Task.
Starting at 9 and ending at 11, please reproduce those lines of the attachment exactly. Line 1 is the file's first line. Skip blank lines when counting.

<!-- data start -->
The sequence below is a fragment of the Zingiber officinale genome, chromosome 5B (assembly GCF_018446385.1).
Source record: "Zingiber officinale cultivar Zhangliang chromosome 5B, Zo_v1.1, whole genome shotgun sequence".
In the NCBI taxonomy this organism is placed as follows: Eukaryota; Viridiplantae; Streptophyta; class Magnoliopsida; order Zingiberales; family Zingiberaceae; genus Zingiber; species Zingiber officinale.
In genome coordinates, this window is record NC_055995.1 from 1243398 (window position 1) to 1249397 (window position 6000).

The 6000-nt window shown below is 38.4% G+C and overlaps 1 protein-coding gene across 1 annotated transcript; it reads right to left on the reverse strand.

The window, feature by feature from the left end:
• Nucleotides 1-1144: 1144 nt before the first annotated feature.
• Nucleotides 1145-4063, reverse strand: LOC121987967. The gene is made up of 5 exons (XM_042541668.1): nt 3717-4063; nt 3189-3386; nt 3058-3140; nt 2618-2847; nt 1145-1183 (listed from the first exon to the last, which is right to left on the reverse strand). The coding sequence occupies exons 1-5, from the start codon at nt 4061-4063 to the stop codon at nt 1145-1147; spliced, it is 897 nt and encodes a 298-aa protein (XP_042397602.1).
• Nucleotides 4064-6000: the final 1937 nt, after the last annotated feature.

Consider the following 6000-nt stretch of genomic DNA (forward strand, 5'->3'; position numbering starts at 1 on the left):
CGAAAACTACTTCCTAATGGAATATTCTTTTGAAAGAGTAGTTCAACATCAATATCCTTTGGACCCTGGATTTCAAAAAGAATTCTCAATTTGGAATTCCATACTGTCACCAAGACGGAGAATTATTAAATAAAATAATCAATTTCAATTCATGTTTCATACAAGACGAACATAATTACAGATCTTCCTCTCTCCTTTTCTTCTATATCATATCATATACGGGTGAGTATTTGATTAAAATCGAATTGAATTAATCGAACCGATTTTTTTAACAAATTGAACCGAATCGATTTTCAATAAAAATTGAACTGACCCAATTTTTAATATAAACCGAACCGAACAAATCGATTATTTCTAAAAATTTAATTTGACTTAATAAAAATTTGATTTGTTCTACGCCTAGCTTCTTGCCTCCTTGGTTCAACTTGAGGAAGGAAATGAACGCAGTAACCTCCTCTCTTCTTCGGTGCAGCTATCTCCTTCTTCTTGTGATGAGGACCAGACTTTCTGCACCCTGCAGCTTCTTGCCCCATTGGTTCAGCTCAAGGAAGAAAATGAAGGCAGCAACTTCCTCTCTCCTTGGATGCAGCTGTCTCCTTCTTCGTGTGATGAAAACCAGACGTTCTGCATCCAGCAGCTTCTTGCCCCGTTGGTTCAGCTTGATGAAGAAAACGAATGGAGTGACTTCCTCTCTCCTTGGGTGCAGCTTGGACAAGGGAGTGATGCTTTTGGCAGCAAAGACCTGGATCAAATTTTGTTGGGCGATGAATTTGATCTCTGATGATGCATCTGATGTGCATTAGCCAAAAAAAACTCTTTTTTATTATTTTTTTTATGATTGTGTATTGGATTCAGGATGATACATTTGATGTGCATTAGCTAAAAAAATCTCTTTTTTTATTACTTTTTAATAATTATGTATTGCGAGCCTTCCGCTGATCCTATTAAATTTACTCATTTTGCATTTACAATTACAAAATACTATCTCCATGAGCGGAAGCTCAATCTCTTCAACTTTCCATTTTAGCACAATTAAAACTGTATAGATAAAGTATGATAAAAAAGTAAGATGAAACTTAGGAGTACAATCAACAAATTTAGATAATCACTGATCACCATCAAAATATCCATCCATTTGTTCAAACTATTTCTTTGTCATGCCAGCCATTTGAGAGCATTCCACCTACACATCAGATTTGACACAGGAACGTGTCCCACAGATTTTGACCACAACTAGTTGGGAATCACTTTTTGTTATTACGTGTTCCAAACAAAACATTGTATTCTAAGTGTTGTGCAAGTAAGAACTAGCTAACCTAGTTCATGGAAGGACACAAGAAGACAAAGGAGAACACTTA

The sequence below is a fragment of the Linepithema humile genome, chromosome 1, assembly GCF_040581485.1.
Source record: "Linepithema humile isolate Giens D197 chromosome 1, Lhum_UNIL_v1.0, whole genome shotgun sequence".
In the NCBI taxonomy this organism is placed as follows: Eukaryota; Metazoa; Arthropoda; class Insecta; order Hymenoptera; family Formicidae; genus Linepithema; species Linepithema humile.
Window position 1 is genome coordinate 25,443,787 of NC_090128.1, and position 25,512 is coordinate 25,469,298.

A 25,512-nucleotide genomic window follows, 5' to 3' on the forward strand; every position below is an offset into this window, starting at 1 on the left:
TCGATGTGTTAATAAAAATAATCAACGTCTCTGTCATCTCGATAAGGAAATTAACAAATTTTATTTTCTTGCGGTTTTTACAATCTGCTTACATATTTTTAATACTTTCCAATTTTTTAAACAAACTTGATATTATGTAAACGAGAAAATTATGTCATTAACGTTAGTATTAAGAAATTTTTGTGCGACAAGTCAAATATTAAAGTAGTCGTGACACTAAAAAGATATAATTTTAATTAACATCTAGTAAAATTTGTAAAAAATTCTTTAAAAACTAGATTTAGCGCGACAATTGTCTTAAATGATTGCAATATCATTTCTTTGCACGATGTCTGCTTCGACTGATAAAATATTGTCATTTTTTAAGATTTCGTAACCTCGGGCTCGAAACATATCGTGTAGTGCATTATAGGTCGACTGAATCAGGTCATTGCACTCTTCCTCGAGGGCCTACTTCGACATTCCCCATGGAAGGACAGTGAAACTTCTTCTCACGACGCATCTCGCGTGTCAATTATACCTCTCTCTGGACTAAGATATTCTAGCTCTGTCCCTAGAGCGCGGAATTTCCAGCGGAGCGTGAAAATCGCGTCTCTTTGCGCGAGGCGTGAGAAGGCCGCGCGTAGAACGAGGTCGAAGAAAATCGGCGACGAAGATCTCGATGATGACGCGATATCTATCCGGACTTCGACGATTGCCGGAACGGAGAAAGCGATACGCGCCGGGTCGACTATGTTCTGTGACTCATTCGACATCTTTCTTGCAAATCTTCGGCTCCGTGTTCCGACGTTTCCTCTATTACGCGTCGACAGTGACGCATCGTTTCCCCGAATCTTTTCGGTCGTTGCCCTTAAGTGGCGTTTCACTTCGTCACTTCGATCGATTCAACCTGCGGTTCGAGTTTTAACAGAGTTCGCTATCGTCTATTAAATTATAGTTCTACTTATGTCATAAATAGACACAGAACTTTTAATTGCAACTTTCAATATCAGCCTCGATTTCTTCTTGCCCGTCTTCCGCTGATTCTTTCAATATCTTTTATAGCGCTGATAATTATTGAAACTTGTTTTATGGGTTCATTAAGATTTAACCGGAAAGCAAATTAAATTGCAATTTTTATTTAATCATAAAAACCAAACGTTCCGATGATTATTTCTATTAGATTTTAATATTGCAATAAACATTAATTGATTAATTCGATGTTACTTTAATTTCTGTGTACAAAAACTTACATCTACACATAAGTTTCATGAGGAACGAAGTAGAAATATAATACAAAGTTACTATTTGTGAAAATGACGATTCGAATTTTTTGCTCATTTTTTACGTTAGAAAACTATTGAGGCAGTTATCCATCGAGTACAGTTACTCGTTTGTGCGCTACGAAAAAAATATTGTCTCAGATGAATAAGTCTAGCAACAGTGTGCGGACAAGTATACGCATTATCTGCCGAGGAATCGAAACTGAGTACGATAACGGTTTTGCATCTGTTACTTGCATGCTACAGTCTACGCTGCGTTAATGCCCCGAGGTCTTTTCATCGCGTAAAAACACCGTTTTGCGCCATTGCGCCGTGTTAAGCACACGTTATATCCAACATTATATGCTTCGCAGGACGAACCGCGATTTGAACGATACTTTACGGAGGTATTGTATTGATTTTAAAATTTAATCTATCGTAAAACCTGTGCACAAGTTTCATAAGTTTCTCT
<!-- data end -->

• Nucleotides 4064-6000: the final 1937 nt, after the last annotated feature.

Consider the following 6000-nt stretch of genomic DNA (forward strand, 5'->3'; position numbering starts at 1 on the left):
CGAAAACTACTTCCTAATGGAATATTCTTTTGAAAGAGTAGTTCAACATCAATATCCTTTGGACCCTGGATTTCAAAAAGAATTCTCAATTTGGAATTCCATACTGTCACCAAGACGGAGAATTATTAAATAAAATAATCAATTTCAATTCATGTTTCATACAAGACGAACATAATTACAGATCTTCCTCTCTCCTTTTCTTCTATATCATATCATATACGGGTGAGTATTTGATTAAAATCGAATTGAATTAATCGAACCGATTTTTTTAACAAATTGAACCGAATCGATTTTCAATAAAAATTGAACTGACCCAATTTTTAATATAAACCGAACCGAACAAATCGATTATTTCTAAAAATTTAATTTGACTTAATAAAAATTTGATTTGTTCTACGCCTAGCTTCTTGCCTCCTTGGTTCAACTTGAGGAAGGAAATGAACGCAGTAACCTCCTCTCTTCTTCGGTGCAGCTATCTCCTTCTTCTTGTGATGAGGACCAGACTTTCTGCACCCTGCAGCTTCTTGCCCCATTGGTTCAGCTCAAGGAAGAAAATGAAGGCAGCAACTTCCTCTCTCCTTGGATGCAGCTGTCTCCTTCTTCGTGTGATGAAAACCAGACGTTCTGCATCCAGCAGCTTCTTGCCCCGTTGGTTCAGCTTGATGAAGAAAACGAATGGAGTGACTTCCTCTCTCCTTGGGTGCAGCTTGGACAAGGGAGTGATGCTTTTGGCAGCAAAGACCTGGATCAAATTTTGTTGGGCGATGAATTTGATCTCTGATGATGCATCTGATGTGCATTAGCCAAAAAAAACTCTTTTTTATTATTTTTTTTATGATTGTGTATTGGATTCAGGATGATACATTTGATGTGCATTAGCTAAAAAAATCTCTTTTTTTATTACTTTTTAATAATTATGTATTGCGAGCCTTCCGCTGATCCTATTAAATTTACTCATTTTGCATTTACAATTACAAAATACTATCTCCATGAGCGGAAGCTCAATCTCTTCAACTTTCCATTTTAGCACAATTAAAACTGTATAGATAAAGTATGATAAAAAAGTAAGATGAAACTTAGGAGTACAATCAACAAATTTAGATAATCACTGATCACCATCAAAATATCCATCCATTTGTTCAAACTATTTCTTTGTCATGCCAGCCATTTGAGAGCATTCCACCTACACATCAGATTTGACACAGGAACGTGTCCCACAGATTTTGACCACAACTAGTTGGGAATCACTTTTTGTTATTACGTGTTCCAAACAAAACATTGTATTCTAAGTGTTGTGCAAGTAAGAACTAGCTAACCTAGTTCATGGAAGGACACAAGAAGACAAAGGAGAACACTTA